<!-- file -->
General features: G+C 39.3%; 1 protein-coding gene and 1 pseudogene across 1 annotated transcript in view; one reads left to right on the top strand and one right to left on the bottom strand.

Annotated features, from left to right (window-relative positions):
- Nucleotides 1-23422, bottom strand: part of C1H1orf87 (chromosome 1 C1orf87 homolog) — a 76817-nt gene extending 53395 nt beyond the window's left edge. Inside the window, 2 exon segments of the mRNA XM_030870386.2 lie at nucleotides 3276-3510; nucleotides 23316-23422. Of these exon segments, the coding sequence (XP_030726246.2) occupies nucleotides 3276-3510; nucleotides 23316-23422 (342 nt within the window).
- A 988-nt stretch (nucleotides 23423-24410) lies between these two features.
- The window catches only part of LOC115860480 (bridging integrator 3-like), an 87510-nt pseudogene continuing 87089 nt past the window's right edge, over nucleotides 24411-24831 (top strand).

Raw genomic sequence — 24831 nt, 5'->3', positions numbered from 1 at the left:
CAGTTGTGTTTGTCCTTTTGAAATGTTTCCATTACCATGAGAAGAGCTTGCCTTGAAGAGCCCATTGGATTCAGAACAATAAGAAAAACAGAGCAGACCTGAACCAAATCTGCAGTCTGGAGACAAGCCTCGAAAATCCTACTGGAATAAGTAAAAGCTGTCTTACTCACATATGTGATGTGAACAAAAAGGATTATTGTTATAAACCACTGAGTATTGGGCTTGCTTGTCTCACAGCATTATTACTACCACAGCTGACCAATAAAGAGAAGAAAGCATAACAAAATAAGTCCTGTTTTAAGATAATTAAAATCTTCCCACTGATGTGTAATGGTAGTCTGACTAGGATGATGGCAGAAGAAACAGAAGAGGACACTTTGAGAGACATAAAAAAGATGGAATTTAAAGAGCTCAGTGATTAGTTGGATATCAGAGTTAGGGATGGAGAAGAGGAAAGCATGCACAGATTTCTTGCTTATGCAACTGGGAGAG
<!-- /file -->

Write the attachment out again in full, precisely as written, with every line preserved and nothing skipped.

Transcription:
General features: G+C 39.3%; 1 protein-coding gene and 1 pseudogene across 1 annotated transcript in view; one reads left to right on the top strand and one right to left on the bottom strand.

Annotated features, from left to right (window-relative positions):
- Nucleotides 1-23422, bottom strand: part of C1H1orf87 (chromosome 1 C1orf87 homolog) — a 76817-nt gene extending 53395 nt beyond the window's left edge. Inside the window, 2 exon segments of the mRNA XM_030870386.2 lie at nucleotides 3276-3510; nucleotides 23316-23422. Of these exon segments, the coding sequence (XP_030726246.2) occupies nucleotides 3276-3510; nucleotides 23316-23422 (342 nt within the window).
- A 988-nt stretch (nucleotides 23423-24410) lies between these two features.
- The window catches only part of LOC115860480 (bridging integrator 3-like), an 87510-nt pseudogene continuing 87089 nt past the window's right edge, over nucleotides 24411-24831 (top strand).

Raw genomic sequence — 24831 nt, 5'->3', positions numbered from 1 at the left:
CAGTTGTGTTTGTCCTTTTGAAATGTTTCCATTACCATGAGAAGAGCTTGCCTTGAAGAGCCCATTGGATTCAGAACAATAAGAAAAACAGAGCAGACCTGAACCAAATCTGCAGTCTGGAGACAAGCCTCGAAAATCCTACTGGAATAAGTAAAAGCTGTCTTACTCACATATGTGATGTGAACAAAAAGGATTATTGTTATAAACCACTGAGTATTGGGCTTGCTTGTCTCACAGCATTATTACTACCACAGCTGACCAATAAAGAGAAGAAAGCATAACAAAATAAGTCCTGTTTTAAGATAATTAAAATCTTCCCACTGATGTGTAATGGTAGTCTGACTAGGATGATGGCAGAAGAAACAGAAGAGGACACTTTGAGAGACATAAAAAAGATGGAATTTAAAGAGCTCAGTGATTAGTTGGATATCAGAGTTAGGGATGGAGAAGAGGAAAGCATGCACAGATTTCTTGCTTATGCAACTGGGAGAG